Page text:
Even With Gold And Truffles, The Latest Crazy Rich Ramen Set Isn't Worth $200

Despite the market's waning dependence on meal kit delivery companies, premiere brands like Salt and Straw and Lindt have spent marketing dollars thinking outside the box and delivering luxury experiences to consumers who may not ever pass through the entrance of physical stores.

A-Sha, the American, plant-based noodle company based out of the Asian alcove of Alhambra, California, has joined the ranks of clever at-home marketing ploys to lure the elite customer into clicking its fancified product over to its online shopping cart. While A-Sha's entry-level ramen packs remain in the range of generic brands (around $34 for a 15-pack, breaking down to just over $2 a serving), the brand's top-shelf offering, the Crazy Rich Ramen set, will set its customer back nearly $200 for a set of eight ramen servings.

The 2021 edition of last year's kit was even pricier. The caviar-studded edition of Crazy Rich Ramen cost customers a staggering $550, which we're assuming was largely due to the inclusion of Astrea Caviar. This year, A-Sha's second installment of the extravagant bundle of dried noodles and flavored seasonings is now collaborating with New York's upscale truffle-infused sauce and snack brand, Truffleiest.

What's in the box?

Like so many luxury goods, A-Sha's Crazy Rich Ramen arrives in an almost comically large case, roughly the size of three tennis shoe boxes. The sleek, black matte package opens upward like the top of a treasure chest. It cradles eight packets of A-Sha's signature, air-dried Taiwanese noodles and a duo of its flavor packets — one dry and the other sauce-y. Along with this comes two 2-ounce bottles of Truffleiest Truffle Oil, two 3-ounce jars of truffle sauce (by the same truffle purveyor), and one 25-milligram satchet of edible gold flakes. Resting atop the receiver's edible cache awaits a semi-transparent sheet of paper that list the brand's simple instructions for preparing a bowl of its lavish ramen.

The understated, gold-embalmed case teeters on corny, plus A-Sha and Truffliest's brandings dual for attention and clash against the otherwise polished design of the minimalistic packing. Still, the compartmentalized box does succeed in making its opener feel both overwhelmed with items and curious about its contents.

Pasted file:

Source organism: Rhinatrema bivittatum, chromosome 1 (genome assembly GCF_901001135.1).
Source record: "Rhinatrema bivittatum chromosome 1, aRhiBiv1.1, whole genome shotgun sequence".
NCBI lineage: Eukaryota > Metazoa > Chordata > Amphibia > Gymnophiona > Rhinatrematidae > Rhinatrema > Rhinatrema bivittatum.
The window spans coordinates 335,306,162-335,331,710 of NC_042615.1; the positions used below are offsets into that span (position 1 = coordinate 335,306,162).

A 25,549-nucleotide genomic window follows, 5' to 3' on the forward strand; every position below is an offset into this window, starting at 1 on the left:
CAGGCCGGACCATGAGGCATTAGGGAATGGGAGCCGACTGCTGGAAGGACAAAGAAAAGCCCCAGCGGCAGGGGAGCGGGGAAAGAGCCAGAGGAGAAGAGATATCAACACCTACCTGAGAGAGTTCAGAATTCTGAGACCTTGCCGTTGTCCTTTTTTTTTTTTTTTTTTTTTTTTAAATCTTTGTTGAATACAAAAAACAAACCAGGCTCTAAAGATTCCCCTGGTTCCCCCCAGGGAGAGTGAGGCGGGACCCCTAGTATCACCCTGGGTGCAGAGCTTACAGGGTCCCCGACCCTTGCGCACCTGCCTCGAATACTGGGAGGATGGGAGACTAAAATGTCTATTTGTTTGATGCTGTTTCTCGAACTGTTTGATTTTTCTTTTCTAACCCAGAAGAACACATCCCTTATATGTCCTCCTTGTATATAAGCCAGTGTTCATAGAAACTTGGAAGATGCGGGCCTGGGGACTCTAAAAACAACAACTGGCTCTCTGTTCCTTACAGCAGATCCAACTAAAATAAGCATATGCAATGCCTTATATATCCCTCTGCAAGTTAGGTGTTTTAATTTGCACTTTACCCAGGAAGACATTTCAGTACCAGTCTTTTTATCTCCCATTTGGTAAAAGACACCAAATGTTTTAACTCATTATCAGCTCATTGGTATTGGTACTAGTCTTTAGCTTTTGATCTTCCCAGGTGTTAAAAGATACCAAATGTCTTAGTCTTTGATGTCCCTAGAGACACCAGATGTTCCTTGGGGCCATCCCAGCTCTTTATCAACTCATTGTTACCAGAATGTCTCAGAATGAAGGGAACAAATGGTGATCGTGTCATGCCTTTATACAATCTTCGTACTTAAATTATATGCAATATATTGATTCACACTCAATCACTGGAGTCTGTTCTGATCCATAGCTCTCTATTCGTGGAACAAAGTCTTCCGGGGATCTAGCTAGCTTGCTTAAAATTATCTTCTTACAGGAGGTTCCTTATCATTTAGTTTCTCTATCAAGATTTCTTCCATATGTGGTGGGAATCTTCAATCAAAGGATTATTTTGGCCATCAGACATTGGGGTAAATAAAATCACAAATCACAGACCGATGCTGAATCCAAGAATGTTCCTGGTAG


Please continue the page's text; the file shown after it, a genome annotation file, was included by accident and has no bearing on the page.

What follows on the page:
How much is it?

At just under $200 for eight bags of noodles and accompaniments, the price for each serving of A-Sha's Truffle Ramen runs at around $25 a pop — surpassing (in some places, at least) the cost of a bowl of restaurant-made ramen, one that features fresh noodles and homemade broth. However, according to Truffliest's online store, the little bottles of truffle oil retail for $12 a vial, and the truffle sauce (made mostly of meadow mushrooms, olive oil, olives, and summer truffles) sells for $22 a jar.

So with a total of $68 worth of Truffliest goods, the newest Crazy Rich Ramen collection seems reasonable when relating it to the price tag of A-Sha's previous caviar-accented ramen, and considering the value of the Truffliest items. As for the edible gold flakes, we're unsurprised to report that they're tasteless. The goal (of making diners feel swanky) only left us a little embarrassed to be reduced to tweezering flavorless glitter from a fancy dime bag.

Where can you get it?

Though A-Sha's basic ramen packages, and its collaboration with Sanrio, can be found in person everywhere, from Target to Urban Outfitters, we couldn't find an online or in-person retailer willing to take a risk on an item as elaborate as the Crazy Rich Ramen kit. That, or A-Sha only wants to distribute its most posh offering directly. Either way, the year's Crazy Rich Ramen Truffle set can only be found on the brand's official online store. It will be delivered reliably within a week — and with no additional shipping fees (a small offering we greatly appreciate when dropping nearly $200 on elaborate instant ramen).

Not even A-Sha's collaborator, Truffliest, offers the set on its website. But, its contributions (the truffle oil and sauce) are readily available over the web. So, if you want to cobble together the ramen and accessories yourself, it's possible. You could feasibly do so if you had a source for edible gold, and you don't mind settling for another of A-Sha's also great, dried instant noodles

How to make it

Like its instant ramen predecessors, A-Sha's Crazy Rich Ramen kit is exceedingly easy to assemble — even the most inept bachelors (or bachelorettes) could confidently cook up a serving of truffle ramen for themselves and their loved ones without shedding a single bead of anxiety-induced sweat.